NBA Won’t Require Players To Be Vaccinated

As COVID-19 roils on, taking on new forms and even weirder variant names, the NBA remains steadfast on its protocols.

According to a report on Tuesday by ESPN, the league will not mandate vaccines for its players. The news comes on the heels of President Joe Biden announcing vaccine mandates impacting up to 100 million Americans.

Nearly 85 percent of NBA players are vaccinated, according to reports. However, the league has outlined protocols for unvaccinated players to ensure safety.

These protocols include locker rooms restructured away from vaccinated teammates. Dining, flying, and bus rides employing different sections to separate vaccinated from unvaccinated.

However, all protocols are subject to talks with the National Basketball Players Association and therefore not finalized.

Additionally, with the new vaccine requirement laws in New York and San Francisco, teams like the New York Knicks, Brooklyn Nets, and Golden State Warriors are different. The NBA informed teams and their players of this in early September.

Approved medical or religious exemptions are considered for these regional teams, according to reports.

New Realities

On Aug. 27, the NBA informed teams that all team personnel who work within 15 feet of players or referees during games are fully vaccinated against COVID-19. According to reports, the mandate goes into effect for the upcoming 2021-2022 season.

Team personnel includes all coaches, front-office, and training staff. However, the mandate also applies to personnel working near the hardwood.

These include broadcasters, scoreboard operators, photographers, media relations, social media producers, and security. In addition, all back-of-house operational staff: locker room attendants, equipment managers, medical staff, food and beverage handlers, and providers.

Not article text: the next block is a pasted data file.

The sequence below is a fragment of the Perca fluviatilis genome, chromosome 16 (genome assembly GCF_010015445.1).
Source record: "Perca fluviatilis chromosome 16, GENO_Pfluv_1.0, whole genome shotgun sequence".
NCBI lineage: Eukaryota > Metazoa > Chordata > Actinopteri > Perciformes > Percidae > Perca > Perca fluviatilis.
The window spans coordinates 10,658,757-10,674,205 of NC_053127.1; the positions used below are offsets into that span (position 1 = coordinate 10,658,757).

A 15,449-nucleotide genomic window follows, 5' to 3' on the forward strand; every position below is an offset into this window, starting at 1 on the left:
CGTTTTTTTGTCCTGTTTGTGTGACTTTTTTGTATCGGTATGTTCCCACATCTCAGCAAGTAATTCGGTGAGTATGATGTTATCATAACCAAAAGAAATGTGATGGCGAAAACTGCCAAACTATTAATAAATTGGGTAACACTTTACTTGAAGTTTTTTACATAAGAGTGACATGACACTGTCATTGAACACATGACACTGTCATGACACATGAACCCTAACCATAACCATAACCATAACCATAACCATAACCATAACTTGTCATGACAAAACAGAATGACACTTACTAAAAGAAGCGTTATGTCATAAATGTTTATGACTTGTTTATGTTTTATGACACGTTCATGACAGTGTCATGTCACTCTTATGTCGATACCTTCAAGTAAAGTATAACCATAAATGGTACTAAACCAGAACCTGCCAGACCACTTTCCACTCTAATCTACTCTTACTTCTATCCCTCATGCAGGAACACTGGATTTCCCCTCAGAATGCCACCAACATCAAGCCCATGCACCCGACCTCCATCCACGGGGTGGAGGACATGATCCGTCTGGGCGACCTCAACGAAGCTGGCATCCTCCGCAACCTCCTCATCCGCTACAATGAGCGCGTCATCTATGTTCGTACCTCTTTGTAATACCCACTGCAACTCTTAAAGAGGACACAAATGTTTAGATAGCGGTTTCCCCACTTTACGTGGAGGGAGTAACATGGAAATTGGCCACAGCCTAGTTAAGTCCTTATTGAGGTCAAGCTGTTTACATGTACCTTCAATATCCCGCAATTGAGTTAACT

According to reports, the NBA has set a deadline of Oct. 1 for team personnel to be fully vaccinated. In addition, the league suggested the possibility of a booster shot requirement at a later date.

However, there are exceptions to the rule. Exemptions apply for the cases of unionized workers. The NBA cannot force them to vaccinate. Also, those with religious or documented medical reasons are exempt.

Flags Before Plays

Additionally, the NBA announced on Aug. 28 that it made a deal with the National Basketball Referees Association for a vaccine mandate. Referees working games will also receive booster shots when they become recommended.

However, the booster shot recommendation is also part of the referees’ agreement with the NBA.

“This agreement was born of a strong relationship with the NBA and the referees were broadly in favor of the mandate,” said Marc Davis, member of the executive board of the basketball referees union, to The New York Times.

Reputation of Responsibility

The NBA has a stellar reputation for resilience amid the COVID-19 pandemic. In fact, the NBA pioneered the bubble system in Orlando, Florida, during the height of the pandemic. The bubble allowed teams to play against each other with only limited contact with the outside world.

In JAMA Internal Medicine, researchers published an investigation of the NBA “bubble” campus.

The retrospective cohort study used data collected from June 11–Oct. 19, 2020. The camp required daily COVID-19 testing and restricted outside access. Additionally, almost 4,000 NBA players, staff, and vendors participated.

Additionally, the league has also worked with experts that specialize in infectious disease and public health.

Training camps for all 30 NBA teams begin in late September. Preseason games start in early October, with the start of regular-season play on Oct. 19.

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